Why I Dislike Head Halters by Pamela Dennison
© June 2004. May not be reprinted without written approval.
Ah, head halters. I used to think they were great when they first came out – a great alternative to choke or prong collars. Until I saw them in action. My first exposure to them was an Australian Shepherd mix. Guy brings him in for training. I ask him to show me what he’s got. He puts the dog through his paces. I asked him, “Why did you come to me – you’ve got great obedience (as in competition obedience).” He has a head halter on the dog. I ask him to take it off. Once the head halter is off, the dog knows nothing and I mean nothing.
Ah. . .
I see many other dogs with halters on and off – same thing or the dogs know nothing with it on or off. I have seen other training schools just slap them on a bucking, rearing and struggling dog, with no instruction, no desensitization and the owners are still popping and jerking on their dogs. The dog is learning nothing about loose leash walking and in fact are learning to be quite unhappy.
There may be some people somewhere that know how to properly acclimate the dog to a halter and VERY quickly wean off of it, but not in my experience. I see too many people that own dogs that just want a quick fix – they don’t want to train their dog. I even see them at competition trials; dogs on head halters outside a ring that they are going to compete in. Paleeze! Train the damn dog!
I feel they are dangerous – the dog isn’t trained to walk on a loose leash with distractions and so flings himself toward a squirrel or other dog and he is wearing a halter. Gee – guess what is going to happen to his neck? Maybe whiplash? Most likely. The head halter also inhibits the use of any calming signal that the dog may want or need to show, thus making him more nervous.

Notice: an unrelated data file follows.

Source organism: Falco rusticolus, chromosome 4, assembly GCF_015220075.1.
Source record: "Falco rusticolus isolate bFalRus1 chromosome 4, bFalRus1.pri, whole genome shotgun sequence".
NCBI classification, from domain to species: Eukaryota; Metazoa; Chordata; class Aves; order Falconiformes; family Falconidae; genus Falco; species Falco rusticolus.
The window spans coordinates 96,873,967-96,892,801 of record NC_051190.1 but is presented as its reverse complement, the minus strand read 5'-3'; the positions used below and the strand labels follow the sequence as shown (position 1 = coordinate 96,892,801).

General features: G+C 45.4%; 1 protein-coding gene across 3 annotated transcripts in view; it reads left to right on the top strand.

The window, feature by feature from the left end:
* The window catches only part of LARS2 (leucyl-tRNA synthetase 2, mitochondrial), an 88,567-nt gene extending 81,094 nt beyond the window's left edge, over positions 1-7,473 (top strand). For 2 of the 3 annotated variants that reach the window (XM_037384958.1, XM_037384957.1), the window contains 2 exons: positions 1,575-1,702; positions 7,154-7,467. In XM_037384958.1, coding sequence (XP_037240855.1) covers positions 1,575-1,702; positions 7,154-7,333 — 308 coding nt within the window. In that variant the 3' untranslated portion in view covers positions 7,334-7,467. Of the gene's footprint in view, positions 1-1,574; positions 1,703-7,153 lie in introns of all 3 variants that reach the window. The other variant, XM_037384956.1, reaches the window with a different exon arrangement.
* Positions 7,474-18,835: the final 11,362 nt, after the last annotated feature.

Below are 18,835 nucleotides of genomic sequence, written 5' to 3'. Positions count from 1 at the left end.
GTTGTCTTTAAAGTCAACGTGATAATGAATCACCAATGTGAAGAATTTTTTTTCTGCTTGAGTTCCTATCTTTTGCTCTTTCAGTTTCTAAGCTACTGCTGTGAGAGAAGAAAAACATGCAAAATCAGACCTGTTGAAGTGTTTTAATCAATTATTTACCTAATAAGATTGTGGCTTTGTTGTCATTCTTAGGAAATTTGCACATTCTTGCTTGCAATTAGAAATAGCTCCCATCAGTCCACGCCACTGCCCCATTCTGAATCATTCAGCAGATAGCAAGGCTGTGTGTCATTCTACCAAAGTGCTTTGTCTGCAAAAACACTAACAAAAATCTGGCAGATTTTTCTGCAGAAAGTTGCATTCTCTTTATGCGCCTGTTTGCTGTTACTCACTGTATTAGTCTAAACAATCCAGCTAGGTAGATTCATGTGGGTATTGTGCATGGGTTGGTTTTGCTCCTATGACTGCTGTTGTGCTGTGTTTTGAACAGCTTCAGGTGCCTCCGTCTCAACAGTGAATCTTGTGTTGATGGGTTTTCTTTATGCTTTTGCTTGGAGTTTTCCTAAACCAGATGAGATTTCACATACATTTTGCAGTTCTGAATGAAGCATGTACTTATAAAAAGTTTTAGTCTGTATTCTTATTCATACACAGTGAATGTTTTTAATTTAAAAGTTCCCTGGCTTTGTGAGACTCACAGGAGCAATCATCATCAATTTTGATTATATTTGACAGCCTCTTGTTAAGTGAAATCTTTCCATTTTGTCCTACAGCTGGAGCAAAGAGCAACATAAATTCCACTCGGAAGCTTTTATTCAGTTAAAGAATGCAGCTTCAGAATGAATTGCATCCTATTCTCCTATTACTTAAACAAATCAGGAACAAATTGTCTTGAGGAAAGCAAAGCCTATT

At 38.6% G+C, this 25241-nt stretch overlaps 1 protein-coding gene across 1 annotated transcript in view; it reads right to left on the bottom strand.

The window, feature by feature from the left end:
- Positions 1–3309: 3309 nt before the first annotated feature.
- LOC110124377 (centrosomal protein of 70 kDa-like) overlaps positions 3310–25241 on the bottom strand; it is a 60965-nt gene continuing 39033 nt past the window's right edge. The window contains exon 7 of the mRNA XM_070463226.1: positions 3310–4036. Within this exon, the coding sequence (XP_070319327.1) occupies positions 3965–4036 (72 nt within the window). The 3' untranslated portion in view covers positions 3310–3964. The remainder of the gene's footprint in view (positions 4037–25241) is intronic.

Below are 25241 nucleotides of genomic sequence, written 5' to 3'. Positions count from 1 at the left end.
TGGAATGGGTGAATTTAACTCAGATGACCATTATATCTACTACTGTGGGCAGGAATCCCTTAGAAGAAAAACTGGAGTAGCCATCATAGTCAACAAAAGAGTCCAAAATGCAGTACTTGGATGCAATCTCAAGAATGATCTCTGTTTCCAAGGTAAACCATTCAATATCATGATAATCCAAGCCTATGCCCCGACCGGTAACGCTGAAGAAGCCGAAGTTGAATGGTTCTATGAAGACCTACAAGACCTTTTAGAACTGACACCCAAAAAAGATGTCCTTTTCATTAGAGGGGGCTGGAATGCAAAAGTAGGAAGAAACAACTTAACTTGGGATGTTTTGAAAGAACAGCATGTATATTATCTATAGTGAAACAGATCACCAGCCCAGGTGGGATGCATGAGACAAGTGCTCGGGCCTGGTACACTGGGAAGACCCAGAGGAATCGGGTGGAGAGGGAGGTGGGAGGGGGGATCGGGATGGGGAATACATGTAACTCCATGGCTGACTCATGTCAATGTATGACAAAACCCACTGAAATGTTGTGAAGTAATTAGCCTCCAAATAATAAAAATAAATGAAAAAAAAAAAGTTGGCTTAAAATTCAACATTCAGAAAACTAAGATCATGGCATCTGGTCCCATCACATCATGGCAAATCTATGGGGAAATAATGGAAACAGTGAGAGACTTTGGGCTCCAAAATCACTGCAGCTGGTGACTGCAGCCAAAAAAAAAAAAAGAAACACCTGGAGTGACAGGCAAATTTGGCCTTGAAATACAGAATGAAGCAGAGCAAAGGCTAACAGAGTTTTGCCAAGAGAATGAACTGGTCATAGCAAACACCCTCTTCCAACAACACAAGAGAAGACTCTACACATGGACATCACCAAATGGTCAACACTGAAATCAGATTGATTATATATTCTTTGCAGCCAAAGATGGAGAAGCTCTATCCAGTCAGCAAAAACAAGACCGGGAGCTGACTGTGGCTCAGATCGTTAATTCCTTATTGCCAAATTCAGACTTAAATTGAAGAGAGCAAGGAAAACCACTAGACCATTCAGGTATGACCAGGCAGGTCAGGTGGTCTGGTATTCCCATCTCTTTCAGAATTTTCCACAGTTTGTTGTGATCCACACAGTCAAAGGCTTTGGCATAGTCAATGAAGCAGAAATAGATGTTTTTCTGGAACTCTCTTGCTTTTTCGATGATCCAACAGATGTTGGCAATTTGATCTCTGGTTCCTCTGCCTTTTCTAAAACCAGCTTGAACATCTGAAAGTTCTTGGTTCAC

When working with aggressive dogs–provoking stimuli is there, your dog goes ballistic (because you pushed the session so that your dog will have a reaction) and you yank your dogs head around, FORCING him into a vulnerable position. Not a good start to the desensitization process in my opinion.
So what is the answer? That 8 letter word again (which we all know is twice as bad as any four letter word) t-r-a-i-n-i-n-g. Teach the dog to look at you while walking, teach him to nose target your hand so that if you need the dog to look away, all you have to do is present your hand (away from provoking stimuli) and say “touch” thus making it into a game and make it FUN to look away from provoking stimuli.
In my aggressive dog classes (or any classes for that matter), I do not allow chokes, prongs, muzzles or head halters because we do t-r-a-i-n-i-n-g.